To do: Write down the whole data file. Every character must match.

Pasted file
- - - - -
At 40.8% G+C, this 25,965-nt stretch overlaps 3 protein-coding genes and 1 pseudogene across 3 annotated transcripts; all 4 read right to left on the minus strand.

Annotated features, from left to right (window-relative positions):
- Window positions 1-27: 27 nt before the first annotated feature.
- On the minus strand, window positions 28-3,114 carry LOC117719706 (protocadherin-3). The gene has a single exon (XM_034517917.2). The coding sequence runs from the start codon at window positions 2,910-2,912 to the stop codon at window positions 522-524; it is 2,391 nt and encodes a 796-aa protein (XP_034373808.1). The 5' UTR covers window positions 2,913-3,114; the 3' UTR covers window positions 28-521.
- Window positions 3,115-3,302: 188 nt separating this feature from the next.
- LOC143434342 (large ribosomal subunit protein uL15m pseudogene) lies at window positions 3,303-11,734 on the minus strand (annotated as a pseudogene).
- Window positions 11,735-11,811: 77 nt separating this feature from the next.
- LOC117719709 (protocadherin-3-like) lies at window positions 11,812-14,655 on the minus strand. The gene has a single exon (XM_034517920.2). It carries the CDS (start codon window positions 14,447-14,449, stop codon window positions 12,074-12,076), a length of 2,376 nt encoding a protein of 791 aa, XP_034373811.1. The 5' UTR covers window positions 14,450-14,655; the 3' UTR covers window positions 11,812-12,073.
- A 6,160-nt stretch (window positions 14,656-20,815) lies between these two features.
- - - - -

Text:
At 40.8% G+C, this 25,965-nt stretch overlaps 3 protein-coding genes and 1 pseudogene across 3 annotated transcripts; all 4 read right to left on the minus strand.

Annotated features, from left to right (window-relative positions):
- Window positions 1-27: 27 nt before the first annotated feature.
- On the minus strand, window positions 28-3,114 carry LOC117719706 (protocadherin-3). The gene has a single exon (XM_034517917.2). The coding sequence runs from the start codon at window positions 2,910-2,912 to the stop codon at window positions 522-524; it is 2,391 nt and encodes a 796-aa protein (XP_034373808.1). The 5' UTR covers window positions 2,913-3,114; the 3' UTR covers window positions 28-521.
- Window positions 3,115-3,302: 188 nt separating this feature from the next.
- LOC143434342 (large ribosomal subunit protein uL15m pseudogene) lies at window positions 3,303-11,734 on the minus strand (annotated as a pseudogene).
- Window positions 11,735-11,811: 77 nt separating this feature from the next.
- LOC117719709 (protocadherin-3-like) lies at window positions 11,812-14,655 on the minus strand. The gene has a single exon (XM_034517920.2). It carries the CDS (start codon window positions 14,447-14,449, stop codon window positions 12,074-12,076), a length of 2,376 nt encoding a protein of 791 aa, XP_034373811.1. The 5' UTR covers window positions 14,450-14,655; the 3' UTR covers window positions 11,812-12,073.
- A 6,160-nt stretch (window positions 14,656-20,815) lies between these two features.